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My story....Need some advice.

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  • My story....Need some advice.

    Growing up, Law Enforcement was a dream of mine. I attended college and majored in CJ back in 2013. I had a rough time up at school and ended up taking online classes due to class availability and of course it was Intro to Criminal Justice. I played football and had some issues with my positions coach and declined to go back the next year. This was a huge mistake as I failed the class twice after retaking it during the summer as well. After this, I told myself maybe it's not meant to be. A couple years later I also did try Marijuana while attending a concert in 2015 which is a huge regret. In 2017, I had heard the Detroit Police Department was hiring like crazy and decided to put in my application. I made it to the BI and after a couple months I was unfortunately DQ'd based on my disclosure of trying Marijuana and moral character. My record is clean(never had a detention in high school). I know the failures of the Intro to CJ class obviously does not help me at all, but would that also be a huge red flag for a department looking at me? Should I retake the class before applying anywhere else? I need a classroom setting as online classes clearly do not work for me. Could anyone shed some light? Based on this information, do you think I have a chance to be hired with these blemishes in my past? Thank you in advance.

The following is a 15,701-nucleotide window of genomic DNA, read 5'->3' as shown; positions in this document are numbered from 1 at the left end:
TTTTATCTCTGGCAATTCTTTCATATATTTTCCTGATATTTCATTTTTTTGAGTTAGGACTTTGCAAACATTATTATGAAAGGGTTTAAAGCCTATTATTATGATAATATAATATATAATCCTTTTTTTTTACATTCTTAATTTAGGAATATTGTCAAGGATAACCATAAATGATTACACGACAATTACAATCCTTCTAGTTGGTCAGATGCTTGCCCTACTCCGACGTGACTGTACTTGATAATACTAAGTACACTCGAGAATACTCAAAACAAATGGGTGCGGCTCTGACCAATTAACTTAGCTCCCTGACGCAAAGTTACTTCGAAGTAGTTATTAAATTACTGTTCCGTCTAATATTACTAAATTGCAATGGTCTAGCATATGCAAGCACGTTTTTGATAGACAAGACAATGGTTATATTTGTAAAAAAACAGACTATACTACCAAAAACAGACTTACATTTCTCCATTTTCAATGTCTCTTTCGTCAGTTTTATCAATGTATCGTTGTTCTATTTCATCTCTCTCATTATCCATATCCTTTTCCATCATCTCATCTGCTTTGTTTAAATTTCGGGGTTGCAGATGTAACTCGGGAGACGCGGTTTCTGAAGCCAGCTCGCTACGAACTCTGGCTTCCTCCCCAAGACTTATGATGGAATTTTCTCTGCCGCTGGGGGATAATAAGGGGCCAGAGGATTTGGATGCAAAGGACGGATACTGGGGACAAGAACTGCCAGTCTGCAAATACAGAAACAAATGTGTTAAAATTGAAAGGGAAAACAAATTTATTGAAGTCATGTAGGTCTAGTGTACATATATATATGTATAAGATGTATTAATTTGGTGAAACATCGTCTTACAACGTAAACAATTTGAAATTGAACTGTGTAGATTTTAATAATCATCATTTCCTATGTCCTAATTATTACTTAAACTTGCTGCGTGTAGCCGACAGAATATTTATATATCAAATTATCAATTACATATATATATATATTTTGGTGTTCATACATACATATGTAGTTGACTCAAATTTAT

Last edited by chiefdog4481; 10-12-2018, 03:22 PM.

  • #2
    Departments usually like a period of 3-4 years WITHOUT any recent MJ use. The failure to complete the intro to CJ course is a non-issue. Don't worry about that one.

    My advice is to TRY AGAIN! But you need to fill in the next couple of years, perhaps, as follows:
    • Do some volunteer work in the community.
    • Get good at spelling and grammar in English.
    • See if there are any openings in civilian positions with the police department (Dispatch, Records, Custody).
    • Pick up the basics of a SECOND LANGUAGE which might be helpful in your desired agency (Spanish, usually).